Why what’s in the GSE bank matters

by Meg White

Why what’s in the GSE bank matters

While the Mortgage Bankers Association has been urging lawmakers and regulators to exercise caution with plans to reform government-sponsored enterprises Fannie Mae and Freddie Mac — particularly when it comes to protecting taxpayers from future bailouts, offering an explicit government guarantee on mortgage-backed securities and leveling the playing field for lenders of various sizes — the group has also made it clear they’re ready to move on. “Conservatorship of the enterprises has already persisted far longer than intended,” MBA President and CEO Bob Broeksmit testified before the U.S. Senate Committee on Banking, Housing, and Urban Affairs in March. “The status quo is an unacceptable long-term outcome.”

Still, there’s no guarantee that Congress or the administration will tackle GSE reform in 2020. However, the Federal Housing Finance Agency did announce that it will re-propose regulations on capital requirements for Fannie Mae and Freddie Mac sometime in the next year as a clear move toward the end of conservatorship.

The reason behind that announcement, made late last year, was that the initial call for feedback on the capital rules was put out under former FHFA Director Mel Watt, who was not as inclined toward GSE reform as his successor. Now that current FHFA Director Mark Calabria has made moves to get Fannie and Freddie ready to leave conservatorship, things have changed.

“In fairness to all interested parties, the comments submitted during the previous rulemaking were submitted under a different set of assumptions about the future of the enterprises. During the process of the rulemaking, important issues were identified that will be addressed in the re-proposal,” Calabria said in a statement last November. “Requiring the enterprises to build capital that can properly support their risk ensures that taxpayers will never be on the hook again during an economic downturn.”

Since 2013, Fannie and Freddie have been required to send back the vast majority of their profits to the federal government in what’s called a “net-worth sweep.” This was what allowed them to pay back the $191 billion bailout that initially put them under conservatorship. They have since paid back the bailout money and contributed an additional $115 billion to the Treasury’s coffers. But as of September, the Treasury Department and the FHFA have decided that Fannie Mae can now hold a capital reserve of $25 billion and Freddie Mac can hold $20 billion.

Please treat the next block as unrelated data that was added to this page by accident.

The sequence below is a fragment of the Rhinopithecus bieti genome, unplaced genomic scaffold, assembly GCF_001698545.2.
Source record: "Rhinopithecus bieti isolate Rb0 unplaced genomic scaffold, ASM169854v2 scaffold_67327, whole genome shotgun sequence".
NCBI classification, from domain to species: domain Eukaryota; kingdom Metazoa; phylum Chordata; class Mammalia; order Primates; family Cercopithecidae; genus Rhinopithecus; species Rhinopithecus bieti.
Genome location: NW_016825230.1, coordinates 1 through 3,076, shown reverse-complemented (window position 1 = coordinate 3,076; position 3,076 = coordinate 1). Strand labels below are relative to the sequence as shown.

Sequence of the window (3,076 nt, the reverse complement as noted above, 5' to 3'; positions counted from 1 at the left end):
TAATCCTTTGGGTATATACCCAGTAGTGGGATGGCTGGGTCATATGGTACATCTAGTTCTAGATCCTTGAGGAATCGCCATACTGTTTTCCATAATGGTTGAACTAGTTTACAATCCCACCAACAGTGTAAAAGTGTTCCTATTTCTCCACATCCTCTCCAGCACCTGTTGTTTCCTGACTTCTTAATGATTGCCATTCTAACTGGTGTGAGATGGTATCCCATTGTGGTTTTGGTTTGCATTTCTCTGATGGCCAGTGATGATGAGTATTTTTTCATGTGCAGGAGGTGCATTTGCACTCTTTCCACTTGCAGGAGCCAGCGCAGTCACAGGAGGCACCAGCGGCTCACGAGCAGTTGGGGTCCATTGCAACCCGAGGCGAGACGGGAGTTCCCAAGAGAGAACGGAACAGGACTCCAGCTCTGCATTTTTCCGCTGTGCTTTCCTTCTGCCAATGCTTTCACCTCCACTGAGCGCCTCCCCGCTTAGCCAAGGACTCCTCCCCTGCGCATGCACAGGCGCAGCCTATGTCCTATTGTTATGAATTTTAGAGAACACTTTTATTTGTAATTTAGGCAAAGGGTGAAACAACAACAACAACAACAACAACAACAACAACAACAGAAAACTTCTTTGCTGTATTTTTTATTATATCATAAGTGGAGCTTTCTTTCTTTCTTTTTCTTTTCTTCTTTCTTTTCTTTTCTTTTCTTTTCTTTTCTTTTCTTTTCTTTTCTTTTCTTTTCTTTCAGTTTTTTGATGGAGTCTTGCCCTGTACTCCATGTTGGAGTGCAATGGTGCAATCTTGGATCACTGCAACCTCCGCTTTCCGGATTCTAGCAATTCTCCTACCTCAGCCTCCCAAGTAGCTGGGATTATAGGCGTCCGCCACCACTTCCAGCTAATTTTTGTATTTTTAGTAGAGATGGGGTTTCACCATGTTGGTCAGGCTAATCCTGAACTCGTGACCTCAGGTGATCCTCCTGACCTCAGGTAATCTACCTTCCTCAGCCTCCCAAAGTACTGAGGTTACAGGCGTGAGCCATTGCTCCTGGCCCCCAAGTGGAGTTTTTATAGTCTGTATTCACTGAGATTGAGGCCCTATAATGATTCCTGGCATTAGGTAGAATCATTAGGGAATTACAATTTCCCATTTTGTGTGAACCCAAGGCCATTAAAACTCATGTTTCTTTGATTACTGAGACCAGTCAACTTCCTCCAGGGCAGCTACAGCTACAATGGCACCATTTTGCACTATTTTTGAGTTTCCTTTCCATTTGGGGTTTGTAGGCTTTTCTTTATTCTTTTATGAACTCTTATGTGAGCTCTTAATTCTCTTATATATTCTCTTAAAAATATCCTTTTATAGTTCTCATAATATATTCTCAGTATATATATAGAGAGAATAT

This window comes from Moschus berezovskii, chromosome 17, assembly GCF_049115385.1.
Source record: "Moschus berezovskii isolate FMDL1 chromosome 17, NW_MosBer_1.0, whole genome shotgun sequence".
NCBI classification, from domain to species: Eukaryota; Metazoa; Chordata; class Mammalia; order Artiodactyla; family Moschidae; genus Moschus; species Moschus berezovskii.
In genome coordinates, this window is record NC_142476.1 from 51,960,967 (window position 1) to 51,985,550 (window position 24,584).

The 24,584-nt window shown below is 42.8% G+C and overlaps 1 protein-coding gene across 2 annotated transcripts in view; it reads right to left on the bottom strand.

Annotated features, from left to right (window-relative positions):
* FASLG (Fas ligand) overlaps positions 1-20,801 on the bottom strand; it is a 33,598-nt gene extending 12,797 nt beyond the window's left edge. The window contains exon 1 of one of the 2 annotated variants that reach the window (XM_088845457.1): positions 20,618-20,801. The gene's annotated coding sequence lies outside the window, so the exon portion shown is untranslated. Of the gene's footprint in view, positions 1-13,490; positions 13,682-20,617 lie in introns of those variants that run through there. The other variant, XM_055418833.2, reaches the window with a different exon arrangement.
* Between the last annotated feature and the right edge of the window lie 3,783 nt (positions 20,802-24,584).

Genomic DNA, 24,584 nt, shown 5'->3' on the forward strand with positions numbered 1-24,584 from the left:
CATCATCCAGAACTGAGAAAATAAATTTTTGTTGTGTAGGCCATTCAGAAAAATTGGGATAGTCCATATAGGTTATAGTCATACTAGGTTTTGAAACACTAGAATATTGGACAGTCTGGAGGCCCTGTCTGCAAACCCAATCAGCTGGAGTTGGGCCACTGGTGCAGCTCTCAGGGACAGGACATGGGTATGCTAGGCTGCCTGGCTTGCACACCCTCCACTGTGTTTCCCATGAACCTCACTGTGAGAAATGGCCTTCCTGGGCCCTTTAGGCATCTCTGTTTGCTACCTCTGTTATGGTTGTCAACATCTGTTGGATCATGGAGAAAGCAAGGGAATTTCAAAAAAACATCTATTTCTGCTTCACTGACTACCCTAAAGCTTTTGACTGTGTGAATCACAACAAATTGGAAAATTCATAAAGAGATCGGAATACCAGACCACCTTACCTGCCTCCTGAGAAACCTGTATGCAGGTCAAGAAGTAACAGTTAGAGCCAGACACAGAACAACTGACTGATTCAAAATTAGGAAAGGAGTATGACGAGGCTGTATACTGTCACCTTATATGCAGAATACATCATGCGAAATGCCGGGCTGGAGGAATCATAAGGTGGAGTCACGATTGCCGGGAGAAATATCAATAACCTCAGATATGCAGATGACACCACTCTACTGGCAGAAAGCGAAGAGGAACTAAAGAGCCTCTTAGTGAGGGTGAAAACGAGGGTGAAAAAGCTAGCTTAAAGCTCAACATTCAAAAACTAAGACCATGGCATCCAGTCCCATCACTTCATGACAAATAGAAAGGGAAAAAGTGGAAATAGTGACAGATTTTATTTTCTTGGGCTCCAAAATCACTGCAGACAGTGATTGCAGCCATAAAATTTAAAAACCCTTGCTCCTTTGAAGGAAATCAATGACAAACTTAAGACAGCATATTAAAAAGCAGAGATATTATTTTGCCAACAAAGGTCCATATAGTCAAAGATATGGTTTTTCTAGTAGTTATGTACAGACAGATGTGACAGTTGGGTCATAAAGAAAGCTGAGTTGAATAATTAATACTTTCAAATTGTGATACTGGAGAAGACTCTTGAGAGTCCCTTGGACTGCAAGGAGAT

Alex Jacobs, executive vice president and national retail sales manager for Wintrust Mortgage, said he thinks this is a good place for regulators to start the process of GSE reform. However, he noted that whenever the government has to stop an inflow of funds, someone has to decide how to fill the resulting budget hole. “I worry that the people who are involved in it have become addicted to the revenue,” he said. “It’s going to be difficult for them to stop that source of revenue.”

But assuming Calabria sticks to his 2020 promise, the industry and regulators will need to figure out the rules under which the GSEs can assemble their financial buffers. Calabria called this one of the most significant steps his agency can take toward the goal of getting the two lenders ready to stand on their own. “The capital rule is one of the most important rules I will issue as director. This rule will be re-proposed and finalized within a timeline fully consistent with ending the conservatorships,” he said in his November statement announcing the re-proposal.

MBA is just one of the groups that’s looking forward to weighing in on the re-proposal. Back in 2018, the association issued a 35-page comment letter based on Director Watt’s less concrete rule change. In particular, the group is looking to see the mortgage giants adopt a countercyclical approach to risk-based capital, stress tests, and regulatory frameworks similar to those of other large financial institutions.

“The near-collapse of the enterprises during the 2008 financial crisis … revealed structural weaknesses related to their business activities, risk management, regulation and supervision. Perhaps no structural weakness was starker, though, than the inadequacy of the enterprises’ capital requirements,” MBA wrote in the 2018 report. “Enterprises — or any future successors or new entrants ­— cannot meet their responsibilities if the institutions are not carefully managed and sufficiently protected against the inevitable ups and downs of the credit cycle and other market and operational risks.”

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